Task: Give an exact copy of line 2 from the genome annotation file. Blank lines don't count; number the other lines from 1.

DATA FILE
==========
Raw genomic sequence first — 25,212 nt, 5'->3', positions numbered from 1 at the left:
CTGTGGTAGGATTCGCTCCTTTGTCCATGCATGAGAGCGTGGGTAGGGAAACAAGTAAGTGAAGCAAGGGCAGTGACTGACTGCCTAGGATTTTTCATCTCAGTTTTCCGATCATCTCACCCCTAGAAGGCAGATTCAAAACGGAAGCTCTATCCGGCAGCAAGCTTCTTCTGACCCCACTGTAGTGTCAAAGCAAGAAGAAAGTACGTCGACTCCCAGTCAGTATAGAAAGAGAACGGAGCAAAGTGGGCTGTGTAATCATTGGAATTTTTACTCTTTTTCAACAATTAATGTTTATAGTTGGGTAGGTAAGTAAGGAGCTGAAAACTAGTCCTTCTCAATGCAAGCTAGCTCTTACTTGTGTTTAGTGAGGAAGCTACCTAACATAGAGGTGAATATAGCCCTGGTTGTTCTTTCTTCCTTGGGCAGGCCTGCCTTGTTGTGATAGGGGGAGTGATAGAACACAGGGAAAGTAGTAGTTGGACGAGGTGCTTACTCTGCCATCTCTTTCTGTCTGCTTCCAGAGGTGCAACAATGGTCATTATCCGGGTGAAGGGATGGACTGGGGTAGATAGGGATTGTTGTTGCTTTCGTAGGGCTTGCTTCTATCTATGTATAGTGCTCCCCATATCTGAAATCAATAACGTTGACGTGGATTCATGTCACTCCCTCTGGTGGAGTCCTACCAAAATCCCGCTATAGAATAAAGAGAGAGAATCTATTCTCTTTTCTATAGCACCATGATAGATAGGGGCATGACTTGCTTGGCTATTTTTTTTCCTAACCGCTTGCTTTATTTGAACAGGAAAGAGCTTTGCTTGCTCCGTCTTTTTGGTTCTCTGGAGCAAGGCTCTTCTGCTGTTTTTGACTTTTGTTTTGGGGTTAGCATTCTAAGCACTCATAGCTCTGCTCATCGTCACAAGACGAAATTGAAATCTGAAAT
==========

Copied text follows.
CTGTGGTAGGATTCGCTCCTTTGTCCATGCATGAGAGCGTGGGTAGGGAAACAAGTAAGTGAAGCAAGGGCAGTGACTGACTGCCTAGGATTTTTCATCTCAGTTTTCCGATCATCTCACCCCTAGAAGGCAGATTCAAAACGGAAGCTCTATCCGGCAGCAAGCTTCTTCTGACCCCACTGTAGTGTCAAAGCAAGAAGAAAGTACGTCGACTCCCAGTCAGTATAGAAAGAGAACGGAGCAAAGTGGGCTGTGTAATCATTGGAATTTTTACTCTTTTTCAACAATTAATGTTTATAGTTGGGTAGGTAAGTAAGGAGCTGAAAACTAGTCCTTCTCAATGCAAGCTAGCTCTTACTTGTGTTTAGTGAGGAAGCTACCTAACATAGAGGTGAATATAGCCCTGGTTGTTCTTTCTTCCTTGGGCAGGCCTGCCTTGTTGTGATAGGGGGAGTGATAGAACACAGGGAAAGTAGTAGTTGGACGAGGTGCTTACTCTGCCATCTCTTTCTGTCTGCTTCCAGAGGTGCAACAATGGTCATTATCCGGGTGAAGGGATGGACTGGGGTAGATAGGGATTGTTGTTGCTTTCGTAGGGCTTGCTTCTATCTATGTATAGTGCTCCCCATATCTGAAATCAATAACGTTGACGTGGATTCATGTCACTCCCTCTGGTGGAGTCCTACCAAAATCCCGCTATAGAATAAAGAGAGAGAATCTATTCTCTTTTCTATAGCACCATGATAGATAGGGGCATGACTTGCTTGGCTATTTTTTTTCCTAACCGCTTGCTTTATTTGAACAGGAAAGAGCTTTGCTTGCTCCGTCTTTTTGGTTCTCTGGAGCAAGGCTCTTCTGCTGTTTTTGACTTTTGTTTTGGGGTTAGCATTCTAAGCACTCATAGCTCTGCTCATCGTCACAAGACGAAATTGAAATCTGAAAT